It’s 41 years since that special day. I had soaked a bag of chickpeas Thursday night, certain that my daughter would give birth before Shabbat. I had no idea (neither did she), if it would be a girl or a boy, if a “Sholom Zachor” would take place Friday night or not. I had prepared for some 20 guests for Friday night dinner, Sheva Brachot for a niece who had been married earlier that week. So even if my daughter delivered a girl, I could still cook the softened chickpeas Friday morning, and we could still celebrate on Friday night at the family table, noshing on chickpeas with the chatan and kallah.
Uri, our first grandson, son of our eldest daughter and son-in-law, made his debut early Friday morning, Rosh Chodesh Elul. Turning grandma at age 41 was the kind of joy I wasn’t fully prepared for. I still considered myself a young mother, and I needed a little more time to bask in the blessing of the upgraded status of grandparent.
My husband at age 46 was better primed for his new role. A recent email that I received with humorous quotes about aging included one that made me laugh. “Grandchildren don’t make a man feel old, it’s the knowledge that he’s married to a grandmother that does.” That quote reminded me of the new roles we were graced with 41 years ago. At the time, I needed a title. Something other than “Grandma,” or “Savta,” or “Baba.” So, I introduced myself as “the Zaida’s wife!”
I loved being the Zaida’s wife for all the years the Zaida was at my side.
Grandparenthood is a busy mid-life phase. I remember my grandmothers’ spending hours in the kitchen, cooking and baking and serving all their offspring. It was always a full house, with all the chairs around my grandfather’s table occupied. News from overseas, from Israel, was major table talk. A letter from a distant relative who needed sustenance for his children had my grandfather organizing twice yearly campaigns, raising funds for families in Israel. And his personal dream was to merit Eretz Yisrael in his lifetime.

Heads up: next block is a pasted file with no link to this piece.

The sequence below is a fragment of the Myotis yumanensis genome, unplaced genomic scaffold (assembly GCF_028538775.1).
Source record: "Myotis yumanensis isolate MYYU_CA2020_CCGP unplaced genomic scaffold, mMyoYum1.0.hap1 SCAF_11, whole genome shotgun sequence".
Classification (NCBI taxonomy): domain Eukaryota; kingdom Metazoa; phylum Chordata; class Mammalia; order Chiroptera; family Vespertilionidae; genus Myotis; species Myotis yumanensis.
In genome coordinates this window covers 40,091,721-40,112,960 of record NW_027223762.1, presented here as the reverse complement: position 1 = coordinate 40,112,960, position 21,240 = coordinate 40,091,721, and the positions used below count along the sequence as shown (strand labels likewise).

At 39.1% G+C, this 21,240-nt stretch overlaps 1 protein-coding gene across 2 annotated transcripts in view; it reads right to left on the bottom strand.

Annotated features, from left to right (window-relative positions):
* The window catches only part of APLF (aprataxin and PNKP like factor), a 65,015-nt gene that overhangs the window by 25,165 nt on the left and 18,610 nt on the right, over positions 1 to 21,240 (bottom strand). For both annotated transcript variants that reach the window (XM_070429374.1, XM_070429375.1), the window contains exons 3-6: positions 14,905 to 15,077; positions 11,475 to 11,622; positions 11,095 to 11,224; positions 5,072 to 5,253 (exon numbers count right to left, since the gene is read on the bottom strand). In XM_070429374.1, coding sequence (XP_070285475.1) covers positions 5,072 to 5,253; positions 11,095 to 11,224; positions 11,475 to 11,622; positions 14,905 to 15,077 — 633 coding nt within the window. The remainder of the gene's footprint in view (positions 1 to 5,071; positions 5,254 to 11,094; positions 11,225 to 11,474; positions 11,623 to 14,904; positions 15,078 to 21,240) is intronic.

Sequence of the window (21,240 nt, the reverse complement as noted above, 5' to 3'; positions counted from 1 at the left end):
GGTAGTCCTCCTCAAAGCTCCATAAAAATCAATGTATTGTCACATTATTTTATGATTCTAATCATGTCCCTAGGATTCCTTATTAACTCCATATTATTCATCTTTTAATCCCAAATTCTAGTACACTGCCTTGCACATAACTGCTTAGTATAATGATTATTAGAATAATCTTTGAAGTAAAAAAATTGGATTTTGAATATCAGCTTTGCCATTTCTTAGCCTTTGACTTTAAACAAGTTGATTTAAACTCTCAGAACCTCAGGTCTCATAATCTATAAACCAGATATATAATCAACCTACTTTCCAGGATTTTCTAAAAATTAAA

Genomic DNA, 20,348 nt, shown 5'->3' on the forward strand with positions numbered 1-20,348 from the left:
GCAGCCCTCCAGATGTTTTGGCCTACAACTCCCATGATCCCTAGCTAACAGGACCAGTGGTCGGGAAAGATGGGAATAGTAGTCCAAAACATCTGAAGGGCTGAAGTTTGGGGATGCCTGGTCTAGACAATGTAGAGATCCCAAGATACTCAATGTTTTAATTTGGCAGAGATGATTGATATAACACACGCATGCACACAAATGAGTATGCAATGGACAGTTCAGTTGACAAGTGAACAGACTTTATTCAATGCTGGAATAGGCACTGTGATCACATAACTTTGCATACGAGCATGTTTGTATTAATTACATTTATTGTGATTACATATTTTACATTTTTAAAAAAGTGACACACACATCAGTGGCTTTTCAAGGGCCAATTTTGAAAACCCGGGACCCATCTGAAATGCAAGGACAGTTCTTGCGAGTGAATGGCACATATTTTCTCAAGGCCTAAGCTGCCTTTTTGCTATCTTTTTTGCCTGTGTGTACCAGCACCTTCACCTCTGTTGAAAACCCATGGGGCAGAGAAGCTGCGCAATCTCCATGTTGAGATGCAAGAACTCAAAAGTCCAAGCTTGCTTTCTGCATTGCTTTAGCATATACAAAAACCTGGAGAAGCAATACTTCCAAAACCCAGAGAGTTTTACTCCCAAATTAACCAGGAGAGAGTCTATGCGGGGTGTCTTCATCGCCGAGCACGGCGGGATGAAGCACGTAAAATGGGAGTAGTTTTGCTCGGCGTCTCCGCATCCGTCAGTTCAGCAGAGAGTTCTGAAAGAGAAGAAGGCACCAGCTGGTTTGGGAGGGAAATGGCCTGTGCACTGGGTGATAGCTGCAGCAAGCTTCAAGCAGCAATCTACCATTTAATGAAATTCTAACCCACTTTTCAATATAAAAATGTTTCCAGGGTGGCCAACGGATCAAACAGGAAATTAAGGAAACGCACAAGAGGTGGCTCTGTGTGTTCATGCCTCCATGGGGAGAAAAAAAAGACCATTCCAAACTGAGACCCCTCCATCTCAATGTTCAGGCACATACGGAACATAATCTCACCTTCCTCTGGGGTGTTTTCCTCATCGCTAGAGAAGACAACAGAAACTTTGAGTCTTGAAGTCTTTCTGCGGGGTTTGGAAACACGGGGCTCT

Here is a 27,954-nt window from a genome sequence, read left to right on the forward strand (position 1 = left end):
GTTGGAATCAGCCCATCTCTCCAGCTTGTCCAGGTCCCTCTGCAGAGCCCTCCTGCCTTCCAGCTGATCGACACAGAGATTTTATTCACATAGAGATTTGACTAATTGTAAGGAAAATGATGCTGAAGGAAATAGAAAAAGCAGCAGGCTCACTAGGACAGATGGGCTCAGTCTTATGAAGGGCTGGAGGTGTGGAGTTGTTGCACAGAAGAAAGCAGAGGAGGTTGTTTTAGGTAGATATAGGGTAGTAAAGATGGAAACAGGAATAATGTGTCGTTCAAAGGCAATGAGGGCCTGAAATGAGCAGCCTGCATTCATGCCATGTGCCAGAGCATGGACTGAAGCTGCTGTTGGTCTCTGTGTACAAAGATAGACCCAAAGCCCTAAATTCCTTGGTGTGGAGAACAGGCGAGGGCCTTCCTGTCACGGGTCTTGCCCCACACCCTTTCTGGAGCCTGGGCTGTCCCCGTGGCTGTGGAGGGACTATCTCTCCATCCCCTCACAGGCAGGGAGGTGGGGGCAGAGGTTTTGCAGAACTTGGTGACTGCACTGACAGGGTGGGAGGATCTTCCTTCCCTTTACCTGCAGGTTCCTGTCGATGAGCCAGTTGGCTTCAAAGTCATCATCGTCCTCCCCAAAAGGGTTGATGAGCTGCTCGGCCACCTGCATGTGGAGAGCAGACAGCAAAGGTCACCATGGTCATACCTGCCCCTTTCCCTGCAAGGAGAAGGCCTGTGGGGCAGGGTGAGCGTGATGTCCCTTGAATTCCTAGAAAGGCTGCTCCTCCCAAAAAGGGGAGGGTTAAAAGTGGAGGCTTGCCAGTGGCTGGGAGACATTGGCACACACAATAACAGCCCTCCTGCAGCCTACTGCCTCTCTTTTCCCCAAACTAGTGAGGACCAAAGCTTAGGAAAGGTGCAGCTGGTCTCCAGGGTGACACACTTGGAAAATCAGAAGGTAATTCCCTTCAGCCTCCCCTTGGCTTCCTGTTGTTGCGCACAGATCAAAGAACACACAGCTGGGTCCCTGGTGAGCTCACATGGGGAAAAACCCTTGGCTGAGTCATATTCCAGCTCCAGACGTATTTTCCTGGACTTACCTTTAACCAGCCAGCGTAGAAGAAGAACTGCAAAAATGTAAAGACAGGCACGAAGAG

My grandfather’s dream was realized in 1961, a year after we made aliyah, 30 days after my grandmother passed away on Hoshana Raba. Our large family in America was reduced by three, as we, and then my grandfather, emigrated to Israel. My parents followed three years later, my mother feeling guilty, believing it was her duty to look after her father, and not her children’s responsibility. The birth of our daughter and son upgraded our status in Israel to a small, four-generation family.
Children and grandchildren are a blessing, especially when we have the time to pause, to look back and reminisce, and then enjoy the moment, the opportunity to spend quality time with multiple generations. Grandchildren are allowed what was forbidden to their parents. I observe my daughters and daughters-in-law, busy with their grandchildren, their homes filled with toys and books and games, the kind that they never had. Picking up grandchildren from gan, babysitting, cooking and baking for their extended families, and still making time for “mother” — the link in a long chain, connected to the past, enjoying the present, perceiving the future.
My eldest granddaughter, Chanie, born on the 22nd of Elul, (my father’s yortzeit) upped our status to “great-grandparents.” My arm was hung in a sling at the brit and pidyon haben (having fractured my shoulder in a fall), signaling I was no longer a helpful young grandmother, yet I was grateful for having come a long way from a struggling start.
Elul, the month of repentance, month of remembrance, the yom zikaron for my father, a”h. Elul also holds joy-filled memories of weddings, births, and bar mitzvot of grandchildren and great-grandchildren, one of whom is our eldest grandson Uri’s youngest daughter, Nili, born one year ago on the eve of Rosh Chodesh Elul.
Nili is an acronym for the Hebrew phrase, “netzach Yisrael lo yishaker” (1 Samuel 15:29) and translates as “the Eternal One of Israel does not lie or relent.”
This is a popular expression for the eternity of Am Yisrael, voicing hope for redemption and the victory of our nation over its enemies. As newlyweds in Israel sixty-three years ago, we never imagined how Israel as a small undeveloped country would miraculously develop into a superpower; how naming a child would express hope for the future.
Without family or friends, our life here in 1960 was not always a happy time. It was a struggle. Learning to embrace life in a foreign country, learning to speak the language, and learning to connect to a greatly reduced material lifestyle required the power of love. As I have grown from mother to grandmother to great-grandmother; from “Zaida’s wife” to “Ama,” I’ve been blessed with the wisdom of age, and express my gratitude for “ureh banim l’vanecha” – meriting generations of beautiful descendants, at home, in G-d’s country, Israel.